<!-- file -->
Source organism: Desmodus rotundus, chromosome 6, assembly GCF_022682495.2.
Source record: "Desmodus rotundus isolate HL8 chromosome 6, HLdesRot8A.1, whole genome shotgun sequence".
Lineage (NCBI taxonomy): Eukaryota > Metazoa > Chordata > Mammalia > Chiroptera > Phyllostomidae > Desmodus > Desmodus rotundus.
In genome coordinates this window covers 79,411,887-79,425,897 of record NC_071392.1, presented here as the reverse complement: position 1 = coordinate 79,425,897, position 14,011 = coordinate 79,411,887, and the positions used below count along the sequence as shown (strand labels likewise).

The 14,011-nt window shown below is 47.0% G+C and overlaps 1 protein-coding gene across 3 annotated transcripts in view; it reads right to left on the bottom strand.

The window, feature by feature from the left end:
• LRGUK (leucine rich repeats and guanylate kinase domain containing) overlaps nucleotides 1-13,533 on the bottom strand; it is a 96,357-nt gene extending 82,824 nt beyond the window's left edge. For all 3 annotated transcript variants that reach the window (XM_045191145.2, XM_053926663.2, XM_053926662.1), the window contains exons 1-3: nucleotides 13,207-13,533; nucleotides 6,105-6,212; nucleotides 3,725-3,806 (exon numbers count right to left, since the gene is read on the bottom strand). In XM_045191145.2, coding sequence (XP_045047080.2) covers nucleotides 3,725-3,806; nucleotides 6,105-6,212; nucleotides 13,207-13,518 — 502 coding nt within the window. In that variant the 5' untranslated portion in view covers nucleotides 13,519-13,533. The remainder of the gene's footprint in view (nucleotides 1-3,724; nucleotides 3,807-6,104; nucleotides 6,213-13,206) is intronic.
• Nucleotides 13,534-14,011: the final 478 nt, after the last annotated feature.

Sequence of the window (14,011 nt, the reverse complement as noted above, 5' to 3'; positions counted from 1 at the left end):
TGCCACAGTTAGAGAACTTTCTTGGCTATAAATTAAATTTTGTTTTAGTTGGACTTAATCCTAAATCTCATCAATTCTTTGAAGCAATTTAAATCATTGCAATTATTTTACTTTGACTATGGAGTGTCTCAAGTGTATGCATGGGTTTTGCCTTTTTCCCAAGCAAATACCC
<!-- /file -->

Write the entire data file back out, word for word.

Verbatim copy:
Source organism: Desmodus rotundus, chromosome 6, assembly GCF_022682495.2.
Source record: "Desmodus rotundus isolate HL8 chromosome 6, HLdesRot8A.1, whole genome shotgun sequence".
Lineage (NCBI taxonomy): Eukaryota > Metazoa > Chordata > Mammalia > Chiroptera > Phyllostomidae > Desmodus > Desmodus rotundus.
In genome coordinates this window covers 79,411,887-79,425,897 of record NC_071392.1, presented here as the reverse complement: position 1 = coordinate 79,425,897, position 14,011 = coordinate 79,411,887, and the positions used below count along the sequence as shown (strand labels likewise).

The 14,011-nt window shown below is 47.0% G+C and overlaps 1 protein-coding gene across 3 annotated transcripts in view; it reads right to left on the bottom strand.

The window, feature by feature from the left end:
• LRGUK (leucine rich repeats and guanylate kinase domain containing) overlaps nucleotides 1-13,533 on the bottom strand; it is a 96,357-nt gene extending 82,824 nt beyond the window's left edge. For all 3 annotated transcript variants that reach the window (XM_045191145.2, XM_053926663.2, XM_053926662.1), the window contains exons 1-3: nucleotides 13,207-13,533; nucleotides 6,105-6,212; nucleotides 3,725-3,806 (exon numbers count right to left, since the gene is read on the bottom strand). In XM_045191145.2, coding sequence (XP_045047080.2) covers nucleotides 3,725-3,806; nucleotides 6,105-6,212; nucleotides 13,207-13,518 — 502 coding nt within the window. In that variant the 5' untranslated portion in view covers nucleotides 13,519-13,533. The remainder of the gene's footprint in view (nucleotides 1-3,724; nucleotides 3,807-6,104; nucleotides 6,213-13,206) is intronic.
• Nucleotides 13,534-14,011: the final 478 nt, after the last annotated feature.

Sequence of the window (14,011 nt, the reverse complement as noted above, 5' to 3'; positions counted from 1 at the left end):
TGCCACAGTTAGAGAACTTTCTTGGCTATAAATTAAATTTTGTTTTAGTTGGACTTAATCCTAAATCTCATCAATTCTTTGAAGCAATTTAAATCATTGCAATTATTTTACTTTGACTATGGAGTGTCTCAAGTGTATGCATGGGTTTTGCCTTTTTCCCAAGCAAATACCC